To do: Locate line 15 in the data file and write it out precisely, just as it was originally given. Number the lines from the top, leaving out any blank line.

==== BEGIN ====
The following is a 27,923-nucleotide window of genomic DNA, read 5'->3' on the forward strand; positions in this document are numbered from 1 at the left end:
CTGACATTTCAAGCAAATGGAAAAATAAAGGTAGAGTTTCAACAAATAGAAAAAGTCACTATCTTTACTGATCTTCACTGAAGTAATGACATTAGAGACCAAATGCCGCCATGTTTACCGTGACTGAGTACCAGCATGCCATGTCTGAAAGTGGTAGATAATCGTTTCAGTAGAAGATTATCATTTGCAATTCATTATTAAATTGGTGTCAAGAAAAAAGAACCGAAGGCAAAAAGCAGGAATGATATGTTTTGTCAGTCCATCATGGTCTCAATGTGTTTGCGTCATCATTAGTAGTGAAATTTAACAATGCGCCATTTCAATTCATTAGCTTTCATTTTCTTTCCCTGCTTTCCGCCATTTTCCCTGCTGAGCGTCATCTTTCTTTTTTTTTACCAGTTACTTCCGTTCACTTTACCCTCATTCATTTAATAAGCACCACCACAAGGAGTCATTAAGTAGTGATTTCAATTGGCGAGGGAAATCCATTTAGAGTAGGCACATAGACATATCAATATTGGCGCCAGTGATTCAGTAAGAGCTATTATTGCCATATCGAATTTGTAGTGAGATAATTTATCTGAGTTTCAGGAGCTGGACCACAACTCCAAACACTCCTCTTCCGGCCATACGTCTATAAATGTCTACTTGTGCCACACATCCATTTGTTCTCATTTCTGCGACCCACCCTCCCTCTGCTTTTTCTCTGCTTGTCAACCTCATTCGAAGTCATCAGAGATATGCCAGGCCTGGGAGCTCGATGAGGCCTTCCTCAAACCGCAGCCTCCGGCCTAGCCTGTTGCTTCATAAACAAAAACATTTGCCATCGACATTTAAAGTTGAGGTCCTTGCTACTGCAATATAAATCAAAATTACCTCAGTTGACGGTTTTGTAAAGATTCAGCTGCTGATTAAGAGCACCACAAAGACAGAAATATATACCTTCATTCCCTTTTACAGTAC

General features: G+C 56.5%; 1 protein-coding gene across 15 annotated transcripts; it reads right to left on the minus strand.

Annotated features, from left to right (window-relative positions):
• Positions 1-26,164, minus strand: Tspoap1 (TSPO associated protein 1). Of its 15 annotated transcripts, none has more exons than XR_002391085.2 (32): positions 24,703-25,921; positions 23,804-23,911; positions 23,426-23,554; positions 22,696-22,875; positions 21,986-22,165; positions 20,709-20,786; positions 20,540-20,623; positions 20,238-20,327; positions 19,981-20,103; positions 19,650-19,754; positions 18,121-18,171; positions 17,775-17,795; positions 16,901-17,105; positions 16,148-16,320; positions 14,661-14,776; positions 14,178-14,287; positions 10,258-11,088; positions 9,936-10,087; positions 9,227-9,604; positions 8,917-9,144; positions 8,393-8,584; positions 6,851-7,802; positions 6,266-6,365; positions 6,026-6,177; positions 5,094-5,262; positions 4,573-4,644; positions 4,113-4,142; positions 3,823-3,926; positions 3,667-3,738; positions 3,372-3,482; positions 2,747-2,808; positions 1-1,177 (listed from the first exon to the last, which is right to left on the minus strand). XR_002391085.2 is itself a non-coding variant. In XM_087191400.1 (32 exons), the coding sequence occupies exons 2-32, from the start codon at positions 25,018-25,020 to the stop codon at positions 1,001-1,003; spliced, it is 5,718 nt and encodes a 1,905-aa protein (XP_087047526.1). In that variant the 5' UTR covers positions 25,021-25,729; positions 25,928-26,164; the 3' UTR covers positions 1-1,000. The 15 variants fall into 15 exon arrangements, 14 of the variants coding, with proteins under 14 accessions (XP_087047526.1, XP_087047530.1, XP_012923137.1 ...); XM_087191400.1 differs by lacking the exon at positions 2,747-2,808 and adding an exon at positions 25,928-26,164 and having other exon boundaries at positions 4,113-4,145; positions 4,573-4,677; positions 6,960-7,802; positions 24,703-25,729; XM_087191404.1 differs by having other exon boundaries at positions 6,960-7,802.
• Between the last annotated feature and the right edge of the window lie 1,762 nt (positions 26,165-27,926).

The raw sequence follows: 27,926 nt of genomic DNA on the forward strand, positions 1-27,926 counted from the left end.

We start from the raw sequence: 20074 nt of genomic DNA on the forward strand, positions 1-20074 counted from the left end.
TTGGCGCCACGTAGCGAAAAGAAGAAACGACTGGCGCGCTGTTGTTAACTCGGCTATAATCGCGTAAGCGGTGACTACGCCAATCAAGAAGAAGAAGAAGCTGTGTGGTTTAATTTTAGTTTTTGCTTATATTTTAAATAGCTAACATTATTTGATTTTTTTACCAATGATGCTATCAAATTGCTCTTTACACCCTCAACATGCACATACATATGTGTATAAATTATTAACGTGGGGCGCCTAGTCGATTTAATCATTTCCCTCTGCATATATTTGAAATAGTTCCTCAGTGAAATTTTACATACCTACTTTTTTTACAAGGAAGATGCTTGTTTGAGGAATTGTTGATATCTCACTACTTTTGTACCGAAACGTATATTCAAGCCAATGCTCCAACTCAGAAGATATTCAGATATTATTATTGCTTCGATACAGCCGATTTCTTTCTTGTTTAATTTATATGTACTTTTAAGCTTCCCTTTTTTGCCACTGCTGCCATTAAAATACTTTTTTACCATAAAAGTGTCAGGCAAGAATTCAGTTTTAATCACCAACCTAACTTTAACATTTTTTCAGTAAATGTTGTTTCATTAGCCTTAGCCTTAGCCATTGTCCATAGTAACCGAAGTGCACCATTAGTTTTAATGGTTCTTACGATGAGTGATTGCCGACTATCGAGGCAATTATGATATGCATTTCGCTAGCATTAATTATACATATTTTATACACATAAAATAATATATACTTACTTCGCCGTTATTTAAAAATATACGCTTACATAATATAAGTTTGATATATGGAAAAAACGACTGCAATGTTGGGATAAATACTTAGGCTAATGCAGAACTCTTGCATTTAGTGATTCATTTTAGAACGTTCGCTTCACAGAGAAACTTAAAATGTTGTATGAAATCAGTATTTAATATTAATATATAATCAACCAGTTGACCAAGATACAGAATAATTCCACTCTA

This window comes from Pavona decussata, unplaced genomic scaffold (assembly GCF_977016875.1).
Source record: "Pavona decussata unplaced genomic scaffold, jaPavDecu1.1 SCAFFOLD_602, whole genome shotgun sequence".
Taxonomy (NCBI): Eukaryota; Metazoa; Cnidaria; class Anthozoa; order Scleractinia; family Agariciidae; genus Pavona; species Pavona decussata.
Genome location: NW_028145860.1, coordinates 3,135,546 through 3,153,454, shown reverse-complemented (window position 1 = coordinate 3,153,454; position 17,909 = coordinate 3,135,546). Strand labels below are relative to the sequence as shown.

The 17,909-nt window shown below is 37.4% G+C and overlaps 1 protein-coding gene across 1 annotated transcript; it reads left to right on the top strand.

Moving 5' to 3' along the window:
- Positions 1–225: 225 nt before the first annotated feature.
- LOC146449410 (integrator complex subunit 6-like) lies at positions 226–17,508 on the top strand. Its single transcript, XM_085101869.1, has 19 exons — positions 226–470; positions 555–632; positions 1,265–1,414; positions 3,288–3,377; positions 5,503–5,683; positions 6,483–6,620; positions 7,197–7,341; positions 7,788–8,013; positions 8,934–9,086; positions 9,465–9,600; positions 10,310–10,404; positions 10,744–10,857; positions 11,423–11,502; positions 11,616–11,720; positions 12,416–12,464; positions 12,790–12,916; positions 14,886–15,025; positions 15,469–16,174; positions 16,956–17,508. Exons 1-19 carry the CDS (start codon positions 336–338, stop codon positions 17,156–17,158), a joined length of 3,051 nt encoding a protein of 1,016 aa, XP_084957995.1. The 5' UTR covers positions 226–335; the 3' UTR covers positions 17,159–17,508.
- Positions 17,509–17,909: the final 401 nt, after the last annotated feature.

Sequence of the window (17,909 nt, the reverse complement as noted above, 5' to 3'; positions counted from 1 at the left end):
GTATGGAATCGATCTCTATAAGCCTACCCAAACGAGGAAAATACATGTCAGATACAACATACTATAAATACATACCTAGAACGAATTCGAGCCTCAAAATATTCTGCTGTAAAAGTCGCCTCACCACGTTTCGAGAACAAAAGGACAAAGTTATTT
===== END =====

Moving 5' to 3' along the window: